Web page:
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Mercurana myristicapalustris
Scientific classification Edit this classification
Domain: Eukaryota
Kingdom: Animalia
Phylum: Chordata
Class: Amphibia
Order: Anura
Family: Rhacophoridae
Genus: Mercurana
Abraham et al., 2013
M. myristicapalustris
Binomial name
Mercurana myristicapalustris
Abraham et al., 2013

Mercurana is a group of frogs that live in trees in the family Rhacophoridae. Scientists named it for its only species Mercurana myristicapalustris, which lives in the Western Ghat Mountains in Kerala, India. The English name is for the singer Freddie Mercury, from the band Queen and the Latin name for "frog" (Rana).[1][2] The frog is different from other frogs in that it has a lot of webbed skin on its toes, lives only in swamps, and lays its eggs on mud mixed with leaf litter.

Discovery and name[change | change source]

Scientists caught the type species (holotype) of Mercurana was collected on May 18, 2012 in bushes near the edge of a temple compound, Arippa, near Kulathupuzha Reserve Forest. This temple is in Kollam district, Kerala, India. It was a single adult male frog. They found two more adult males on July 12, 2012. The first paper about this frog was published on April 17, 2013 in the journal Zootaxa.

The scientists chose to name the frog Mercury because Freddie Mercury's "vibrant music was inspiring." Further, Freddie Mercury was of Indian-Parsi origin and spent much of his childhood in Panchgani, which is in the northern part of the mountain range where the frog was found.[3][4] The specific name comes from the words Myristica (a genus of the nutmeg family of trees), and palustris, which is Latin for "swampy," because the frog lives in swamps with Myristica trees.

The frog is a delicate habitat, which means that small chances can have big results.[5]

Description[change | change source]

Mercurana are medium-sized frogs; male adults are about 35 mm in from nose to rear end, and the female frog can be as long as 65 mm. They have a slender body which is rusty-brown in color with small black spots on the back. Females frogs are greenish-yellow in color on the back. The dorsal surface of the skin is a rough and bumpy. The belly side is gradually lightened and becomes mostly white. Some areas of the underside of the fore-and hind-limbs have patches of yellow color. The snout is rounded and sticks out. Unlike other related species, Mercurana has large toes on its back feet with lots of webbed skin, but there is no webbed skin on the front feet, which have large disks on them for climbing. This frog has vomerine teeth in its jaw and bumps on its tongue. These frogs have dark eyes, with oval-shaped pupils that go side to side.[1][6]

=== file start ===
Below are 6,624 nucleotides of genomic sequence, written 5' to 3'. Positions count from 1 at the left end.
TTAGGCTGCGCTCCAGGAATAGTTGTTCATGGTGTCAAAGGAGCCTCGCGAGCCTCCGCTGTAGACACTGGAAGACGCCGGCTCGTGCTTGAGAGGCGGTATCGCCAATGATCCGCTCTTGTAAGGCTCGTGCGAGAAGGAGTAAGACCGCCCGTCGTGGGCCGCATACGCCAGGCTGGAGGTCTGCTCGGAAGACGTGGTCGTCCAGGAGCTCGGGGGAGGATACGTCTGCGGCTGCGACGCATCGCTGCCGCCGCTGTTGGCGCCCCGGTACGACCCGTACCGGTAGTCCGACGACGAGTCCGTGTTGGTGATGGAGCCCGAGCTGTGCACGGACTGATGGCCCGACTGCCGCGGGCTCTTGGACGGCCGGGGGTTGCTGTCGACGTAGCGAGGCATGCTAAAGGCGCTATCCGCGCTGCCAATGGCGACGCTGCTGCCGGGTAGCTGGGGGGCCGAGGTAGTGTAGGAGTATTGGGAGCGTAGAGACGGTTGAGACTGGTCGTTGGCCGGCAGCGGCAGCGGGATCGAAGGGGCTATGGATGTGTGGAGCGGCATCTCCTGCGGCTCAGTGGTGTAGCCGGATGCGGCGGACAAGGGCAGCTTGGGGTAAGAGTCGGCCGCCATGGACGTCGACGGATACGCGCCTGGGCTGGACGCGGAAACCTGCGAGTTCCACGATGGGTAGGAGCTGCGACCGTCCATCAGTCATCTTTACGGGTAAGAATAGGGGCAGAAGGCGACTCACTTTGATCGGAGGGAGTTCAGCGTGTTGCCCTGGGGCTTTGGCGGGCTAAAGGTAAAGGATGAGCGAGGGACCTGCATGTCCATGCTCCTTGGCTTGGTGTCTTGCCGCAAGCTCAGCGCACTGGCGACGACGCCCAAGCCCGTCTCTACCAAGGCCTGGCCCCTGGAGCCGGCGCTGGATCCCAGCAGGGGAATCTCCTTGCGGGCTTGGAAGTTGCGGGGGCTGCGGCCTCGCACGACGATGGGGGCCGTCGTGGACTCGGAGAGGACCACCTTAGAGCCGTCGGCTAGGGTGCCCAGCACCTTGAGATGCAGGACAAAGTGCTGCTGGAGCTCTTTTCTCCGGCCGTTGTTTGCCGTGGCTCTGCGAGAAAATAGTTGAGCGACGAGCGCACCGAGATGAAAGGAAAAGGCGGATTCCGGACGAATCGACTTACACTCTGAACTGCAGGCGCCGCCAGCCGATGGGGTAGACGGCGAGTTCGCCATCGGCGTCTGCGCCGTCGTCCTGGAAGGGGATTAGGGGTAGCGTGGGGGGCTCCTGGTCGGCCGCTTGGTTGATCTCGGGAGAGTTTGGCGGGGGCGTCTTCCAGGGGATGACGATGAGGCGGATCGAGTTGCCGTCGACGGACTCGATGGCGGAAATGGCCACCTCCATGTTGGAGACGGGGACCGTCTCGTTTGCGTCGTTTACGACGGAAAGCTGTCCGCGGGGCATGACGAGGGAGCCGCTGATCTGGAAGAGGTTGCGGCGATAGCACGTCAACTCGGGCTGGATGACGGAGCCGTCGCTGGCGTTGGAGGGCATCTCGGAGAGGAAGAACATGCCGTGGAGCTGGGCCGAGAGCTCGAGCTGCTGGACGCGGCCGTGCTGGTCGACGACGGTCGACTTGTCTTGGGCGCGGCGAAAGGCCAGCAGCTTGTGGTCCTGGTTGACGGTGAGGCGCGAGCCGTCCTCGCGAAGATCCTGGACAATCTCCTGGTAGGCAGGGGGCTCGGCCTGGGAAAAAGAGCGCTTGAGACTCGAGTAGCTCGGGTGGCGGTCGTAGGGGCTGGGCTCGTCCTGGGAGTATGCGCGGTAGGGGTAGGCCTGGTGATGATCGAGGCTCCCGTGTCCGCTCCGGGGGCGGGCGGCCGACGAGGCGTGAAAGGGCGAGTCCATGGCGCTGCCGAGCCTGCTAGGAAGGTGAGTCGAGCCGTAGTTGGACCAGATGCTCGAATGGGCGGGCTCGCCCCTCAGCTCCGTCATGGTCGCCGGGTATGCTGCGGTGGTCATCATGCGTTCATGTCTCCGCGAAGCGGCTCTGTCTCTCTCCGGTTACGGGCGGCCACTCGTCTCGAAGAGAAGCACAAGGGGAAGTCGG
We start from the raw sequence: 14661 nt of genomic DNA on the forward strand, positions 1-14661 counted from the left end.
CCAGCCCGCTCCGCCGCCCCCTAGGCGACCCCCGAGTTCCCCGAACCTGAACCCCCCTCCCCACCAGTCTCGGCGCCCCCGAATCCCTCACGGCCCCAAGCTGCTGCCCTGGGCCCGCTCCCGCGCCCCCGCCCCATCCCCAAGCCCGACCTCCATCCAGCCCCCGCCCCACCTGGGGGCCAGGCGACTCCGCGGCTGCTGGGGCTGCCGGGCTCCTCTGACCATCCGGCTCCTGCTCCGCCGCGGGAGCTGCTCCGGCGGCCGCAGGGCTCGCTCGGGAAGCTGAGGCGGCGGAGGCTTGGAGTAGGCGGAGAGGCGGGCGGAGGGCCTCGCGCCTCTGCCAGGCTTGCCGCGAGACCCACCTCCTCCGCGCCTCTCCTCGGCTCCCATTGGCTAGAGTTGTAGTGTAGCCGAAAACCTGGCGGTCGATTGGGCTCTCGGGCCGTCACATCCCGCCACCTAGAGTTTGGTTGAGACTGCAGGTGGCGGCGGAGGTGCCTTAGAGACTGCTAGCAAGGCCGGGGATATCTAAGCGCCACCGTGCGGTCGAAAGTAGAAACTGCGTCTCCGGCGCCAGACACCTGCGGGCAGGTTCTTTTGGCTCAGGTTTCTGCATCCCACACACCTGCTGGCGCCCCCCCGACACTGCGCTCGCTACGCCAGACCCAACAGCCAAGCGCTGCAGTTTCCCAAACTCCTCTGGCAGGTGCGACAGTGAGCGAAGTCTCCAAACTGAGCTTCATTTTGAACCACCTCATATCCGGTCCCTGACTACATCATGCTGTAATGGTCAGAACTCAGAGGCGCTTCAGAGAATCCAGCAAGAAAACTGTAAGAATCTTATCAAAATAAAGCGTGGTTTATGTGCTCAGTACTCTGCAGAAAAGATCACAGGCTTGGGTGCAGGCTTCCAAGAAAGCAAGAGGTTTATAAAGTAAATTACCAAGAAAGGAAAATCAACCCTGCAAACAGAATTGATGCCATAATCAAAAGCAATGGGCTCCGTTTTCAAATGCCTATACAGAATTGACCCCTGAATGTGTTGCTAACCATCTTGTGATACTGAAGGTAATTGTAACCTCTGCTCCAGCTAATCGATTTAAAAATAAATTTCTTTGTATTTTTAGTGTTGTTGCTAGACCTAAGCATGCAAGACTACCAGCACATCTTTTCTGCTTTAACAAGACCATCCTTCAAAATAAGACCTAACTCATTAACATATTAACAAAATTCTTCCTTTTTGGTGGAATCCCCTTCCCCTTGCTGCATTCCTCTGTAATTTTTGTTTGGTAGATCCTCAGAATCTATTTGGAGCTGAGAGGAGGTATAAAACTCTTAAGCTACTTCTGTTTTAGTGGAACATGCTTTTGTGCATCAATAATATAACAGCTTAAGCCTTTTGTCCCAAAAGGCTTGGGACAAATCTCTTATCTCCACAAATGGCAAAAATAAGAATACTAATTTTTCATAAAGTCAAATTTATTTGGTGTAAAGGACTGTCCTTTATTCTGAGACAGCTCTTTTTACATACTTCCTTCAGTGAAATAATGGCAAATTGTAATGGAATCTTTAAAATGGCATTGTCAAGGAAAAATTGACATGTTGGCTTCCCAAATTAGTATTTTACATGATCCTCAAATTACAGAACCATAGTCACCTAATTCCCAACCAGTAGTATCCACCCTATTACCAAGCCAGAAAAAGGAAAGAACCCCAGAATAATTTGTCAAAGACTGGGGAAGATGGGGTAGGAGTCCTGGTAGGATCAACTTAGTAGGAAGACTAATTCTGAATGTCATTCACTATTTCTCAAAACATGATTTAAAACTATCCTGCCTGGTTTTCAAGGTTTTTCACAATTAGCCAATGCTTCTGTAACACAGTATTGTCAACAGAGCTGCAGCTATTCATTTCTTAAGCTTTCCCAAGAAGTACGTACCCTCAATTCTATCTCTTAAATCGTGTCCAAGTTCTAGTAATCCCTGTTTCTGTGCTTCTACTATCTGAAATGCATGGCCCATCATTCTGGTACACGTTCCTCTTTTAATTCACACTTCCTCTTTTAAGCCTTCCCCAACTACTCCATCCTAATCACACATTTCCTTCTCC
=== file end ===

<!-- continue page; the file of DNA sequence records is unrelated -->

Biology[change | change source]

Mercurana live in trees in swamp forests. They lay eggs before the yearly rainstorms. During the breeding season, males call females at sunset while sitting on trunks of tree saplings or on the branches of understorey plants, generally 0.25–1.5 m above the forest floor. Different advertisement call types were observed. Sometimes males fight each other for good places to sit and call. The female climbs down to the male they mate by holding on to each other with their front legs. Then they climb down to the forest floor and dig up the leaf litter to reach the soil below. The female (still in amplexus) used her pointed snout to make a shallow hole in the soil. She then turns around to position the posterior ends of the pair over the hole, and she lays her eggs. She lays about 130 eggs at a time. This takes about one hour. The eggs are clear and not colored. The female then uses her back legs to mix the eggs into the soil. Then the two adult frogs leave. About seven days later, the tadpoles come out of the eggs. The tadpole is oval and depressed with a brown body and a pale-brown to off-white tail. The body, tail, and fins have scattered dark brown spots.[1][3][7]

Distribution[change | change source]

Mercurana lives in India. The monotypic species Mercurana myristicapalustris has been found only in the western foothills of the Agasthyamalai Hill Range in Kerala. People have seen these frogs in swampy forest 100 to 300 m above sea level, where Myristica trees grow.[1][6]

References[change | change source]

  1. 1.0 1.1 1.2 1.3 Abraham, Robin Kurian; R. Alexander Pyron; Ansil B. R.; Arun Zachariah; Anil Zachariah (2013). "Two novel genera and one new species of treefrog (Anura: Rhacophoridae) highlight cryptic diversity in the Western Ghats of India". Zootaxa. 3640 (2): 177–189. doi:10.11646/zootaxa.3640.2.3. PMID 26000411.
  2. "New frog species named after Freddie Mercury". kingsnake.com. OnlineHobbyist.com, Inc. 23 April 2013. Retrieved 19 October 2013.
  3. 3.0 3.1 "Two New Frog Species Discovered in India" (PDF). Reptile Channel. 23 April 2013. Archived from the original (PDF) on 25 May 2013. Retrieved 22 October 2013.
  4. "Two new genera of tree frogs found in Western Ghats". The Hindu. 18 April 2013. Retrieved 19 October 2013.
  5. Aathira Perinchery (22 April 2013). "Two new frog genera discovered in India's Western Ghats, but restricted to threatened swamp-ecosystems". Mongabay.com. Retrieved 21 October 2013.
  6. 6.0 6.1 "Mercurana myristicapalustris". Amphibian Web. Retrieved 22 October 2013.
  7. Abraham, RK; Mathew, JK; Raju, DV; Rao, R; Zachariah, A (2018). "Reproduction and metamorphosis in the Myristica Swamp tree frog, Mercurana myristicapalustris (Anura: Rhacophoridae)". PeerJ. 6: e5934. doi:10.7717/peerj.5934. PMC 6252067. PMID 30498632. Template:CC-notice

Other websites[change | change source]